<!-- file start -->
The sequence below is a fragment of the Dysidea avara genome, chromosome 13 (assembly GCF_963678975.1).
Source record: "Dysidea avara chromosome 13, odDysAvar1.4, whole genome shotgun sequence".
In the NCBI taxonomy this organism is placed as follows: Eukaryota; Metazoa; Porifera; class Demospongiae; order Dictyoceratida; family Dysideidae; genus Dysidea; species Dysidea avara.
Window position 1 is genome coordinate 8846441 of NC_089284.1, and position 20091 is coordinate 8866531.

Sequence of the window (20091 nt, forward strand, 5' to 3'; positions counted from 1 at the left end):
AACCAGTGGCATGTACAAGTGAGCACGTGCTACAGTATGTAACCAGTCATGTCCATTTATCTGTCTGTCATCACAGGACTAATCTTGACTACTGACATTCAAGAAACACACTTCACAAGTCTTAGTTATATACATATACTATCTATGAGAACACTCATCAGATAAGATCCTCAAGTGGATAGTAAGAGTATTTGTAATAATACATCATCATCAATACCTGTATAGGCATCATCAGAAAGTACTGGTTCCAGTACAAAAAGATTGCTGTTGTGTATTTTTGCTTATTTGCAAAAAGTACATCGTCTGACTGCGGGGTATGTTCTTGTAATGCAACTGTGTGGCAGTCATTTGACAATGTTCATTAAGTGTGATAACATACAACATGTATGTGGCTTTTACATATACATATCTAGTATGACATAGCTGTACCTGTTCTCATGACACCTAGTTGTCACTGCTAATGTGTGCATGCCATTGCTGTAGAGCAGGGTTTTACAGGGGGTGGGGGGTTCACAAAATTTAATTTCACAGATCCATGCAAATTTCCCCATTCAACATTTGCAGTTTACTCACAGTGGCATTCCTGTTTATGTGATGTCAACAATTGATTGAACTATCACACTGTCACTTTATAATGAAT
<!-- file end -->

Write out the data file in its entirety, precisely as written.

The sequence below is a fragment of the Dysidea avara genome, chromosome 13 (assembly GCF_963678975.1).
Source record: "Dysidea avara chromosome 13, odDysAvar1.4, whole genome shotgun sequence".
In the NCBI taxonomy this organism is placed as follows: Eukaryota; Metazoa; Porifera; class Demospongiae; order Dictyoceratida; family Dysideidae; genus Dysidea; species Dysidea avara.
Window position 1 is genome coordinate 8846441 of NC_089284.1, and position 20091 is coordinate 8866531.

Sequence of the window (20091 nt, forward strand, 5' to 3'; positions counted from 1 at the left end):
AACCAGTGGCATGTACAAGTGAGCACGTGCTACAGTATGTAACCAGTCATGTCCATTTATCTGTCTGTCATCACAGGACTAATCTTGACTACTGACATTCAAGAAACACACTTCACAAGTCTTAGTTATATACATATACTATCTATGAGAACACTCATCAGATAAGATCCTCAAGTGGATAGTAAGAGTATTTGTAATAATACATCATCATCAATACCTGTATAGGCATCATCAGAAAGTACTGGTTCCAGTACAAAAAGATTGCTGTTGTGTATTTTTGCTTATTTGCAAAAAGTACATCGTCTGACTGCGGGGTATGTTCTTGTAATGCAACTGTGTGGCAGTCATTTGACAATGTTCATTAAGTGTGATAACATACAACATGTATGTGGCTTTTACATATACATATCTAGTATGACATAGCTGTACCTGTTCTCATGACACCTAGTTGTCACTGCTAATGTGTGCATGCCATTGCTGTAGAGCAGGGTTTTACAGGGGGTGGGGGGTTCACAAAATTTAATTTCACAGATCCATGCAAATTTCCCCATTCAACATTTGCAGTTTACTCACAGTGGCATTCCTGTTTATGTGATGTCAACAATTGATTGAACTATCACACTGTCACTTTATAATGAAT